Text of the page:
An Egyptian high priest travels to America to reclaim the bodies of ancient Egyptian princess Ananka and her living guardian mummy Kharis. Learning that Ananka^Òs spirit has been ... See full summary »
Reginald Le Borg
Lon Chaney Jr.,
Paula the ape woman (Acquanetta) is alive and well, and running around a creepy old sanitarium run by the kindly Dr. Fletcher (J. Carrol Naish), also reverting to her true gorilla form ... See full summary »
Ygor resurrects Frankenstein's monster and brings him to the original doctor's son, Ludwig, for help. Ludwig, obsessed with the idea of restoring the monster to full power, is unaware that his various associates all have different ideas about whose brain is to be transplanted into the monster's skull. Written by
Doug Sederberg <email@example.com>
Lon Chaney was known for his hard-drinking ways. During production of this film, Chaney became inebriated while in full costume and got "lost" in the intricate mazes that were part of the laboratory sets. It took several minutes for him to find his way free. A similar incident occurred many years later when Chaney played the Frankenstein Monster on an episode of Tales of Tomorrow. Once again, Chaney became intoxicated and mistakenly believed that the show's live telecast was actually the final dress rehearsal. For much of the performance, Chaney stumbled about, picking up breakaway props he was supposed to destroy and then setting them back down. See more »
The first time we see the close-up for the wall plaque for "Dr. Frankenstein - Diseases of the Mind" outside his "mansion", it is hardly in such a place. If you look close to the left of the sign you'll see a ladder, wires on the ground, palm trees and a station wagon type of car. See more »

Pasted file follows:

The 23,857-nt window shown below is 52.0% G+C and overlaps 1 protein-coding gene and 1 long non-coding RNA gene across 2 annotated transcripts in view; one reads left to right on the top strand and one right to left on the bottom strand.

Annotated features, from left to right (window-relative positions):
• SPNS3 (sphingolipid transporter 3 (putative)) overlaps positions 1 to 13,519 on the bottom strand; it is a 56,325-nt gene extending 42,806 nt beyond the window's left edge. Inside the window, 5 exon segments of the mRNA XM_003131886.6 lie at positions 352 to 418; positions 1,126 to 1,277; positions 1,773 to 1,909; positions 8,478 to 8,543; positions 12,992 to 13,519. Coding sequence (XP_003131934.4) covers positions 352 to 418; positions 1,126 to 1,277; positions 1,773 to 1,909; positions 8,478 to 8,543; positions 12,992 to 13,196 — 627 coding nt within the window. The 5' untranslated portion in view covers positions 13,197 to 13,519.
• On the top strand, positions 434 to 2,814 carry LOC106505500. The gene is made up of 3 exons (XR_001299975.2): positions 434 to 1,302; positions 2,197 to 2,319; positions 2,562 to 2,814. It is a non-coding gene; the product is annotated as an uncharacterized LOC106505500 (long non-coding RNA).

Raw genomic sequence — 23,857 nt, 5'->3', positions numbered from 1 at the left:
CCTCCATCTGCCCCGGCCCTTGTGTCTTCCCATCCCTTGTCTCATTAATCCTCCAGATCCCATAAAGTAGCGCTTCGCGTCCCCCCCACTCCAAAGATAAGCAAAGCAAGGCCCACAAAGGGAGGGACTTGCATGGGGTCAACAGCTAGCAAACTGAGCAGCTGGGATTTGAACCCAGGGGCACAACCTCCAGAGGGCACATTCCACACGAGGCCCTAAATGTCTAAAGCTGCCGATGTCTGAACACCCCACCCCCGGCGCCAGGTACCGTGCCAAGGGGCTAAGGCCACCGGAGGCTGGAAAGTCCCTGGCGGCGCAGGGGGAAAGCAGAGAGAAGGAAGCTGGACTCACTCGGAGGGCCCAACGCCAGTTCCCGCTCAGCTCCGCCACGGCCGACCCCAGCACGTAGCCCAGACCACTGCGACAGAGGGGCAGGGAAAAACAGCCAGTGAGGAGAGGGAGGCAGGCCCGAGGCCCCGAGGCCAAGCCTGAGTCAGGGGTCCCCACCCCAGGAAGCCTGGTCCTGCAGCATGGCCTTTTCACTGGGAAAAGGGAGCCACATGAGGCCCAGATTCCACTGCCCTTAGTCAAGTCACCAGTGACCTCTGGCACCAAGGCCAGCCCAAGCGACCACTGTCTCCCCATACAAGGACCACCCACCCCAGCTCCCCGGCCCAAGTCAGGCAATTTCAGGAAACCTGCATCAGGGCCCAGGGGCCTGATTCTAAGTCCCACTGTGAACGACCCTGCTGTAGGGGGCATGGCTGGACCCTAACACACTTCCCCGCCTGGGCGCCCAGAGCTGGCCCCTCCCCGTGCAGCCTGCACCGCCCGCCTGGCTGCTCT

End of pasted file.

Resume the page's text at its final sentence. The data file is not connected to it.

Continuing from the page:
`Son of Frankenstein,' the third Frankenstein movie from Universal, started a trend. In the first two movies, the Monster was an active force in the story his actions carried the story along. By the third film, he became a background character, more prop than participant (which is what Boris Karloff feared would happen). By the fourth film in the series, `Ghost of Frankenstein,' the transformation is complete: the Monster is now a supporting character in his own movie.
The real star of the movie is Bela Lugosi as Ygor, continuing his role from `Son of Frankenstein.' Miraculously recovered from death by gunshot wounds, he finds the Monster (now played by Lon Chaney Jr) and sets off the restore his friend to full power. He locates Dr. Ludwig Frankenstein (Cedric Hardwicke), a respected physician in the nearby town of Visaria, and blackmails him into helping with his father's creation. But Ygor is also plotting with Dr. Frankenstein's fellow scientist Dr. Bohmer (Lionel Atwill in his second Frankenstein film) to alter the experiment a little
`Ghost of Frankenstein' comes across as insubstantial when you compare it to the first three Frankensteins. The acting is decent: Bela Lugosi does a good job hamming it up as Ygor (a far cry from the elegant Count Dracula), and the other players go through their paces admirably. Lon Chaney makes a competent Monster; he can lurch pretty well, and has a few moments of pathos, but he doesn't get much a chance to really act. Of course, that's not really his fault; the script didn't give him much to do.
I suppose `ghostly' is the best word to describe this movie after all. It manages to generate atmosphere and thrills when you're watching it, but it dissipates in the light of day.
10 of 11 people found this review helpful.
Was this review helpful to you?